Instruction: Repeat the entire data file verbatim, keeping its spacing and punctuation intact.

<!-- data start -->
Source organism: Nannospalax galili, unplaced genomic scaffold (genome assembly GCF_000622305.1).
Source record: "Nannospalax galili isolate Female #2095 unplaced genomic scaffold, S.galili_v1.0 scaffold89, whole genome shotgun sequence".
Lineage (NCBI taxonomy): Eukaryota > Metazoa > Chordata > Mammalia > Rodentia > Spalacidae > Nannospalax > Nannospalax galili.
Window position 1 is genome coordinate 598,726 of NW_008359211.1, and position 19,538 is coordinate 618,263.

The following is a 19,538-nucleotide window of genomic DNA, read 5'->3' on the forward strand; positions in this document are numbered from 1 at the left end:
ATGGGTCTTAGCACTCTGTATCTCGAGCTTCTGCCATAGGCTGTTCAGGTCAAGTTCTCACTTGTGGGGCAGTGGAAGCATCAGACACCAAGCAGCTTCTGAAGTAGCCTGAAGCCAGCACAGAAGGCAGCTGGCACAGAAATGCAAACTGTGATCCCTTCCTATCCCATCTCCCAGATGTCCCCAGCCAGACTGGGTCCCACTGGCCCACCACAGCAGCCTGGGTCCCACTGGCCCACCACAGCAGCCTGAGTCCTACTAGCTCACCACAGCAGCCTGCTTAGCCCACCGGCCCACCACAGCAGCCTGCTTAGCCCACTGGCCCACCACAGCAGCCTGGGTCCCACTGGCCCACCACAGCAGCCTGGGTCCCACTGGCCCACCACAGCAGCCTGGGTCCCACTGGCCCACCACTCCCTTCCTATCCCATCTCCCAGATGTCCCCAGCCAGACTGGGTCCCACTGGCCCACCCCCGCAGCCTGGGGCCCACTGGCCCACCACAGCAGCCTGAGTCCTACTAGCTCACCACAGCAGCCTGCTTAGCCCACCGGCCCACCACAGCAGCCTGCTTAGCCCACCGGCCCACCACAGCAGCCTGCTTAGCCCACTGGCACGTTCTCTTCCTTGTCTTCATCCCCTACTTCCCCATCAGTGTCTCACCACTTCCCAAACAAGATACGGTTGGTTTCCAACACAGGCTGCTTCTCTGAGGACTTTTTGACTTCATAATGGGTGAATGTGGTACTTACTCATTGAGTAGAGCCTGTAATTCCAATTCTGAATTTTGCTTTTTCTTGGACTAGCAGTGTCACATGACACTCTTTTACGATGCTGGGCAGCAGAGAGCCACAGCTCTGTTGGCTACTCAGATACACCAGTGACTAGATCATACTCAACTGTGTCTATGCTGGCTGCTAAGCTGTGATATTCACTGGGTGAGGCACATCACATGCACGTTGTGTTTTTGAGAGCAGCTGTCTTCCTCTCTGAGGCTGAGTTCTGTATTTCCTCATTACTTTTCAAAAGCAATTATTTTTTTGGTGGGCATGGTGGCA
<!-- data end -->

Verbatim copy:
Source organism: Nannospalax galili, unplaced genomic scaffold (genome assembly GCF_000622305.1).
Source record: "Nannospalax galili isolate Female #2095 unplaced genomic scaffold, S.galili_v1.0 scaffold89, whole genome shotgun sequence".
Lineage (NCBI taxonomy): Eukaryota > Metazoa > Chordata > Mammalia > Rodentia > Spalacidae > Nannospalax > Nannospalax galili.
Window position 1 is genome coordinate 598,726 of NW_008359211.1, and position 19,538 is coordinate 618,263.

The following is a 19,538-nucleotide window of genomic DNA, read 5'->3' on the forward strand; positions in this document are numbered from 1 at the left end:
ATGGGTCTTAGCACTCTGTATCTCGAGCTTCTGCCATAGGCTGTTCAGGTCAAGTTCTCACTTGTGGGGCAGTGGAAGCATCAGACACCAAGCAGCTTCTGAAGTAGCCTGAAGCCAGCACAGAAGGCAGCTGGCACAGAAATGCAAACTGTGATCCCTTCCTATCCCATCTCCCAGATGTCCCCAGCCAGACTGGGTCCCACTGGCCCACCACAGCAGCCTGGGTCCCACTGGCCCACCACAGCAGCCTGAGTCCTACTAGCTCACCACAGCAGCCTGCTTAGCCCACCGGCCCACCACAGCAGCCTGCTTAGCCCACTGGCCCACCACAGCAGCCTGGGTCCCACTGGCCCACCACAGCAGCCTGGGTCCCACTGGCCCACCACAGCAGCCTGGGTCCCACTGGCCCACCACTCCCTTCCTATCCCATCTCCCAGATGTCCCCAGCCAGACTGGGTCCCACTGGCCCACCCCCGCAGCCTGGGGCCCACTGGCCCACCACAGCAGCCTGAGTCCTACTAGCTCACCACAGCAGCCTGCTTAGCCCACCGGCCCACCACAGCAGCCTGCTTAGCCCACCGGCCCACCACAGCAGCCTGCTTAGCCCACTGGCACGTTCTCTTCCTTGTCTTCATCCCCTACTTCCCCATCAGTGTCTCACCACTTCCCAAACAAGATACGGTTGGTTTCCAACACAGGCTGCTTCTCTGAGGACTTTTTGACTTCATAATGGGTGAATGTGGTACTTACTCATTGAGTAGAGCCTGTAATTCCAATTCTGAATTTTGCTTTTTCTTGGACTAGCAGTGTCACATGACACTCTTTTACGATGCTGGGCAGCAGAGAGCCACAGCTCTGTTGGCTACTCAGATACACCAGTGACTAGATCATACTCAACTGTGTCTATGCTGGCTGCTAAGCTGTGATATTCACTGGGTGAGGCACATCACATGCACGTTGTGTTTTTGAGAGCAGCTGTCTTCCTCTCTGAGGCTGAGTTCTGTATTTCCTCATTACTTTTCAAAAGCAATTATTTTTTTGGTGGGCATGGTGGCA